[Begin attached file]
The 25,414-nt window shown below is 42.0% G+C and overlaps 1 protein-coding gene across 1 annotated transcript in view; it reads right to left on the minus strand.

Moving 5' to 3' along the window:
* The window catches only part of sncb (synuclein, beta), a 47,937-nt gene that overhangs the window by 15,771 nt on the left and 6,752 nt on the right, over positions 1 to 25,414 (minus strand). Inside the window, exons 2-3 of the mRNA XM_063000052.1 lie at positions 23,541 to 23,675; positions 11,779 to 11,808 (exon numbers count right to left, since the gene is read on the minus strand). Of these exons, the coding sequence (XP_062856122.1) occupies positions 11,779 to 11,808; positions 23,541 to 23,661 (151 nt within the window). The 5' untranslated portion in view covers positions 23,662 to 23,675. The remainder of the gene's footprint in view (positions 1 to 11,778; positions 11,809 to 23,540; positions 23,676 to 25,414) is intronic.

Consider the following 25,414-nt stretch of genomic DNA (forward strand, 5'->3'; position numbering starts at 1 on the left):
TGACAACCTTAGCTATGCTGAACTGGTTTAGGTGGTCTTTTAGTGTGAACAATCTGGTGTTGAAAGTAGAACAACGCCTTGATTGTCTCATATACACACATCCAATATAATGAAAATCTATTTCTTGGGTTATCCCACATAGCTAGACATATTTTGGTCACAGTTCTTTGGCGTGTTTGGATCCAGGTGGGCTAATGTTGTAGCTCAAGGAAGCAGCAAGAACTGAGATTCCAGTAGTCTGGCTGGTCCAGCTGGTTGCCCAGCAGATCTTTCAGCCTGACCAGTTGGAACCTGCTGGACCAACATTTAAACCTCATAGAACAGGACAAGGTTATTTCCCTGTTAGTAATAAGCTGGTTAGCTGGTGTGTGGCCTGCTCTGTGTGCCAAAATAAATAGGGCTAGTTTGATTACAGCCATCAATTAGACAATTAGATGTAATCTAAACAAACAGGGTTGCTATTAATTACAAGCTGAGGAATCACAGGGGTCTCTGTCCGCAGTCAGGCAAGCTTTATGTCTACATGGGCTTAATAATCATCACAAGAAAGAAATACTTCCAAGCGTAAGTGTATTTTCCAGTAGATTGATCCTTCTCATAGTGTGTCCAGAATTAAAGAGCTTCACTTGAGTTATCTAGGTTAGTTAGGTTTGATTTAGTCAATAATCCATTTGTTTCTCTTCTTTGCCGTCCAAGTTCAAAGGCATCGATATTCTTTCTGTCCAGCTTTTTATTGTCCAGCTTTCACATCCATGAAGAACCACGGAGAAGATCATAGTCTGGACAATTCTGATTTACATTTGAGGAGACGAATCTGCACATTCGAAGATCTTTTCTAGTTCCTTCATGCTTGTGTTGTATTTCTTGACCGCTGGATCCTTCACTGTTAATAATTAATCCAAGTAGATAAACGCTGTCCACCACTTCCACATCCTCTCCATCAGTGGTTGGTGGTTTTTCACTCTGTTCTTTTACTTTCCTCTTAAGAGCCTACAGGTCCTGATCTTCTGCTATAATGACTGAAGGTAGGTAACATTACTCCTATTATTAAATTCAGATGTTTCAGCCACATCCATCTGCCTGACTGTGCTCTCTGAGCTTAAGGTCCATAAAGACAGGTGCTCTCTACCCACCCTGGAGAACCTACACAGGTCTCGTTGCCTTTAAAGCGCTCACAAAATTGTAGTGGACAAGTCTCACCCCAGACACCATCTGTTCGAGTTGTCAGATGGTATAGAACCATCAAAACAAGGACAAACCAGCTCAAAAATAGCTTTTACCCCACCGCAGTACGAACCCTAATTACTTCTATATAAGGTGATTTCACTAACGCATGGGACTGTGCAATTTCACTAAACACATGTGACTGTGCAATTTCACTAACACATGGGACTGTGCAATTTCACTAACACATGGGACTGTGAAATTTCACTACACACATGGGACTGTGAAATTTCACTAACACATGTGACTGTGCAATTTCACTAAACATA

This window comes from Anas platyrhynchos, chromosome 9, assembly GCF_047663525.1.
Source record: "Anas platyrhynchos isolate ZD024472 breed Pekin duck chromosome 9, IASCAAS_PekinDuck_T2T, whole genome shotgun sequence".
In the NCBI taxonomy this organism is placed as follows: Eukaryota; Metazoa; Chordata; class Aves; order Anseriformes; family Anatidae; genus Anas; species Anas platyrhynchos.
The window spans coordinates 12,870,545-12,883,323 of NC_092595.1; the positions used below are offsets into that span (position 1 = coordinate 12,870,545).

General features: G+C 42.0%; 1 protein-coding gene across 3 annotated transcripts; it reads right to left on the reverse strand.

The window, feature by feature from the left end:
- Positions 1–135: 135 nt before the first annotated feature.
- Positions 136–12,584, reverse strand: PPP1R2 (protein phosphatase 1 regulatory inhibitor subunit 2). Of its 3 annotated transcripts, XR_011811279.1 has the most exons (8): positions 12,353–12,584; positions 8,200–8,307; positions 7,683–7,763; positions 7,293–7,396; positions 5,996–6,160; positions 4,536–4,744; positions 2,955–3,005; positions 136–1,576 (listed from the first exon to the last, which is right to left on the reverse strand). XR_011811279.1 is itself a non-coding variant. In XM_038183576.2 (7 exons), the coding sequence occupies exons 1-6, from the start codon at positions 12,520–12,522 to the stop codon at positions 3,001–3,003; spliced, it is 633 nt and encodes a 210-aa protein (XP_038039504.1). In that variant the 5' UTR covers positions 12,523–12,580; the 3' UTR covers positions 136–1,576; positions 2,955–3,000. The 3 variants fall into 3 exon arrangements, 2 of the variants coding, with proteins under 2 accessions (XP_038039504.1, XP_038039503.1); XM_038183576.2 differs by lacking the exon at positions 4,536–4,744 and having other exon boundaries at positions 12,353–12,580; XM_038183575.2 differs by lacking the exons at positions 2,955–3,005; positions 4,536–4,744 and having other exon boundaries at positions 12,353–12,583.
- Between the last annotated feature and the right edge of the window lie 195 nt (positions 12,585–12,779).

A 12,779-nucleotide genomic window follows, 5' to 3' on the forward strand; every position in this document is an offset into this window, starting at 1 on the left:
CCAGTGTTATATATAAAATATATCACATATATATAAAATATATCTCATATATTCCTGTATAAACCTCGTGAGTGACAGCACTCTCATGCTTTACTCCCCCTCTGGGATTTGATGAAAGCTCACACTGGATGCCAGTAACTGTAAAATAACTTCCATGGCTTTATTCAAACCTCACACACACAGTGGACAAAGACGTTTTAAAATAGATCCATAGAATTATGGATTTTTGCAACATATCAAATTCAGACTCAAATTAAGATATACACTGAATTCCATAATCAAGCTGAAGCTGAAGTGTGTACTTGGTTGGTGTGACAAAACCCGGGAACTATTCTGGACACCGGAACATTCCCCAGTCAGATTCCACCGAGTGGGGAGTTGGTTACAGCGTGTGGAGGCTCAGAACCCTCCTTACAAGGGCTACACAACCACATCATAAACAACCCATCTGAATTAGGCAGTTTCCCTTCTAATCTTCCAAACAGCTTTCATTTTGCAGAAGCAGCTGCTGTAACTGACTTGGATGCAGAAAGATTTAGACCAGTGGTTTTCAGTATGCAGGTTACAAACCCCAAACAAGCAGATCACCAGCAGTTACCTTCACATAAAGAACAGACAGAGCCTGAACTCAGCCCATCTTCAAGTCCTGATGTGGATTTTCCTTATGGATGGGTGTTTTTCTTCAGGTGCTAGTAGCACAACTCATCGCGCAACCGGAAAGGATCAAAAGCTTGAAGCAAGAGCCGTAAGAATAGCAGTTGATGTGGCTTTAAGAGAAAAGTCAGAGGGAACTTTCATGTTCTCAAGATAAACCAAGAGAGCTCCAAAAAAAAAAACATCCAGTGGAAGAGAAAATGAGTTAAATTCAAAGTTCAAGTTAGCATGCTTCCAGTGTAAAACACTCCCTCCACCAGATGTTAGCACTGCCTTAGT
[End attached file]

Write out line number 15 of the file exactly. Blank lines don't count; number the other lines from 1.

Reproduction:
A 12,779-nucleotide genomic window follows, 5' to 3' on the forward strand; every position in this document is an offset into this window, starting at 1 on the left: